So I did some more research. As near as I can find, we began doing this as a direct result of the shift in priorities in 19th century revivalism. We began replacing many of the Psalm versifications from the Reformation, and many of the classic hymns with revival songs that in general were sentimental, repetitive, lacking in theological depth, and addressed largely to the sinner rather than as expressions of worship and adoration to God. This reduction of the content and the quality of lyric went hand in hand with the crafting of new music, designed to attract the lost into the camp meeting tent. The new popular musical sound (the worst of it somewhere between merry-go-round ditty, the frontier cowboy song, and barbershop quartet sound) became more important because it was the hook to draw in the lost. Music was no longer accompaniment as an aid in taking the meaning of the poetry on the lips and in the heart and mind.
In Protestant Christian worship, music has always been in a subordinate role, supporting and aiding the worshiper in taking to heart and mind the meaning and richness of the poetic lyric. Though Calvin knew and appreciated the incredible power of music to move hearts, he cautioned against getting music and the objective meaning of the words flipped around, “We must beware lest our ears be more intent on the music than our minds on the spiritual meaning of the words.” But in Revivalism that’s precisely what happened, the words became less important. The new format of the hymnal reflects this shifting priority of revivalism. Charles Finney’s New Measures and Pelagian theology, flipped things around. The new format of the American hymnal, reducing the central importance of the poetry, was born. I would argue that this format does exactly what Calvin cautioned us against, our eye and ear “more intent on the music” (that’s the first thing we see in Revivalism-influenced hymnal format, musical score not poetic lines) “than our minds on the spiritual meaning of the words.”
Ask English students to write a timed essay under exam conditions about hymn poetry or offer them hymn poetry in its original poetic format, poetry stripped and dissected to fit the musical format, and they will choose every time to have it in poetic form. Imagine doing this with a prose paragraph, each line cut away from the next, with musical notation inserted and separating the flow of idea; the result would be confusion not comprehension, and the paragraph’s meaning would be difficult to impossible to understand.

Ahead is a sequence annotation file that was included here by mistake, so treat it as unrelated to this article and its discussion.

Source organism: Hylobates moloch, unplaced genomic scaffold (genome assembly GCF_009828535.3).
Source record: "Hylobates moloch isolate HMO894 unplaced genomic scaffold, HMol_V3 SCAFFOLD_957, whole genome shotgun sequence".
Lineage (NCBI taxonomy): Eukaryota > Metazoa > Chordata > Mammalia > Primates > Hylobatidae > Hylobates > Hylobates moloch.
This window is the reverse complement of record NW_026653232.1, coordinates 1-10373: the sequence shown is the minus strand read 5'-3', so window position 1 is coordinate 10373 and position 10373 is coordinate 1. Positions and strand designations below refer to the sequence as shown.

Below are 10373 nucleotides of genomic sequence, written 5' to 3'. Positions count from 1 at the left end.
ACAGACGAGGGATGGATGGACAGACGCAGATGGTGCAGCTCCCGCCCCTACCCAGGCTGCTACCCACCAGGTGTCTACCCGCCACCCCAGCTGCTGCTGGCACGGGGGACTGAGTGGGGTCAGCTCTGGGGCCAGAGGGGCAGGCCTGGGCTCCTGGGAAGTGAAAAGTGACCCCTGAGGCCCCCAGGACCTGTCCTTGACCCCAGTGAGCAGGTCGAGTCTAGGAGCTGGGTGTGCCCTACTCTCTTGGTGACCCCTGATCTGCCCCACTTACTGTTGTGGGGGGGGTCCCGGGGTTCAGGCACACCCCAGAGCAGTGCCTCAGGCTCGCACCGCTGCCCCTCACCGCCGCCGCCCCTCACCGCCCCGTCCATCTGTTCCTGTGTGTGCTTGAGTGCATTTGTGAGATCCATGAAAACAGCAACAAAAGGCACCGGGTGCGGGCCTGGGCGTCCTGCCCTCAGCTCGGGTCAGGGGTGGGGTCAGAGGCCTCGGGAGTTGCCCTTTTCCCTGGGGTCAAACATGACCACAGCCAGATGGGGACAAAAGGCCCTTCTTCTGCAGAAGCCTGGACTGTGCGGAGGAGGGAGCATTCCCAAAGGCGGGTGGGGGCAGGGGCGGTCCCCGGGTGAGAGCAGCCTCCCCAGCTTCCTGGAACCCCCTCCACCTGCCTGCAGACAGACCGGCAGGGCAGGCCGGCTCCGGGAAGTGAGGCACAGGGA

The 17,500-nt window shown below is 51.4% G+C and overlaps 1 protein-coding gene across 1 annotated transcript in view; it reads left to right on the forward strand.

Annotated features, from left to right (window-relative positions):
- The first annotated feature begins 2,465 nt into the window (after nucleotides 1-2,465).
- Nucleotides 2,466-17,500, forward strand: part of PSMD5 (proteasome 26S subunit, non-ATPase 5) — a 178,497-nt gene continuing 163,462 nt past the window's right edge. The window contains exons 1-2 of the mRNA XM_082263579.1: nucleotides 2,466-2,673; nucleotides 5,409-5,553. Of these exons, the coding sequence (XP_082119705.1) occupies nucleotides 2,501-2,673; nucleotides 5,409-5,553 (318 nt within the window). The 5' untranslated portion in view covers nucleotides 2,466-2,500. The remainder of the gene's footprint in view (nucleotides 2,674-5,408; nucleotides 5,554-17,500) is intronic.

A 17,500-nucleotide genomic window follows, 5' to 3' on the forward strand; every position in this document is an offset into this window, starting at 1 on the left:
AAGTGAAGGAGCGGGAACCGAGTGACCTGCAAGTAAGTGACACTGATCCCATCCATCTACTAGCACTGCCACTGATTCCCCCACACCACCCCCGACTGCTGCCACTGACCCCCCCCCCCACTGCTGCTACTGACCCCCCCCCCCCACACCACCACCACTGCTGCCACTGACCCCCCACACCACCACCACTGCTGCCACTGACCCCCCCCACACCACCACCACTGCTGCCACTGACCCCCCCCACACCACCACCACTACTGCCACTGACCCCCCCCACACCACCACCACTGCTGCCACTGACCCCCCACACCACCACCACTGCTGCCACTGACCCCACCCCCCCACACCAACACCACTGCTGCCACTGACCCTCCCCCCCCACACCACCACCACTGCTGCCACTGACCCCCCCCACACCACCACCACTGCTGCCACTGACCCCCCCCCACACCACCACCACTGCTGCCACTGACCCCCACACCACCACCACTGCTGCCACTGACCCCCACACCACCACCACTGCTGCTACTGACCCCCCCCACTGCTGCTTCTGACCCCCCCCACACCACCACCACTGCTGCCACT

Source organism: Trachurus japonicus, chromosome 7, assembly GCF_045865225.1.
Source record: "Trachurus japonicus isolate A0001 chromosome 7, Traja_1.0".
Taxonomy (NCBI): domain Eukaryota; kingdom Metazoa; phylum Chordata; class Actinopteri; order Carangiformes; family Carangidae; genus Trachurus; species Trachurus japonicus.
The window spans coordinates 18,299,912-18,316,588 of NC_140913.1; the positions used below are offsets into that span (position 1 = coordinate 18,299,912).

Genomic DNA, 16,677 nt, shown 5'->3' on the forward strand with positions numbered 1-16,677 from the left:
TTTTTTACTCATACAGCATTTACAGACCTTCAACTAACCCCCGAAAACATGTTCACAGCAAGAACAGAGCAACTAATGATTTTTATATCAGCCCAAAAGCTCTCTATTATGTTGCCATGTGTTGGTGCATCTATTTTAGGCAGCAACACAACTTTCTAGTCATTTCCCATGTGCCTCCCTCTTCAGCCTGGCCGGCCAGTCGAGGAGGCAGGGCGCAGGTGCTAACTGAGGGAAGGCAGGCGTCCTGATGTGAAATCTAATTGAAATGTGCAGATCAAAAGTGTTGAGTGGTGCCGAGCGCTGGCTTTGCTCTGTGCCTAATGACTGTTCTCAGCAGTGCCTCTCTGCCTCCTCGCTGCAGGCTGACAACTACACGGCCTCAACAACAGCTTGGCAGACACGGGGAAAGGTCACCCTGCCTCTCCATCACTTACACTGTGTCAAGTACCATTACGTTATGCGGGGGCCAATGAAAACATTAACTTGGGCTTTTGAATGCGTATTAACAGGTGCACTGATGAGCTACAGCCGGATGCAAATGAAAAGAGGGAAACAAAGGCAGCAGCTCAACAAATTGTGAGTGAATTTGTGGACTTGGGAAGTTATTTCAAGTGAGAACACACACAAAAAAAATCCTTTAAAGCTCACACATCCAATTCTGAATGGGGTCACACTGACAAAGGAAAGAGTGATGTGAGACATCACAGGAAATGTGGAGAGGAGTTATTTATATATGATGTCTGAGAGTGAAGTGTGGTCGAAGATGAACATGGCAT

But some might object and say that when we are singing in church we are not writing an essay; they are two entirely different activities. Though that is true, both activities require the ones reading and singing the poetry to understand the meaning of what they are reading and singing. Christians rightly place a high premium on the engagement of the mind and of the imagination in worship. I would argue that singing hymns from a hymnal inadvertently formatted to make it more difficult to observe the subtleties of the poetry being sung is actually working against its own purpose.
Rescue The Hymnal From Revivalism
Maybe it’s time to take on a remaining reductionist influence of Revivalism on our hymnal and thus on our worship. Why not consider a cross page format, the poetry in lines and stanzas on the left and facing the poetry the musical score with poetry embedded? For shorter hymns the poetry could appear on the top of the page and the musical score at the bottom. To reduce the obvious increase in page numbers, more hymns that are not used could be retired. I realize the difficulties and potential added expense, but I don’t think any of us believe that cost should keep us from confronting an obstacle to the engagement of mind and heart in our sung worship as significant as this one is.
In this proposed format reconfiguration (not a new configuration, but a return to one that is consistent with how Reformed Christians have sung in worship since the Reformation itself—poetry and meaning first, music second) it will send a clear message to the worshiper that the meaning of the words, taken on the lips, in the heart, and understood in the mind, is of first importance in our worship. I guarantee that the majority of worshipers (especially our young children) will sing from the poetry (some studies indicate that only about 25-30% read music when singing in church anyway). They certainly will pray and meditate from the hymnal from the poetry where the progression of thought and rich poetic conventions are uninterrupted by the musical notation. I conclude with Calvin’s caution: “We must beware lest our ears be more intent on the music than our minds on the spiritual meaning of the words.” I urge publishers of hymnals to consider rescuing hymn poetry from the influence of Revivalism so that our hymnal format reflects biblical priority in sung worship.
Douglas Bond is an elder in the Presbyterian Church in America and is author of a number of books for young people and adults, including his Mr Pipes series on Hymn writers, Augustus Toplady (EP, 2012), and The Poetic Wonder of Isaac Watts (RT, 2013). As a hymn writer, Bond collaborates with several composers, including Greg Wilbur; watch for the forthcoming New Reformation Hymns/Parish Psalms album, coming in 2017. Learn more at www.newreformationhymns.webs.com. This article is used with permission.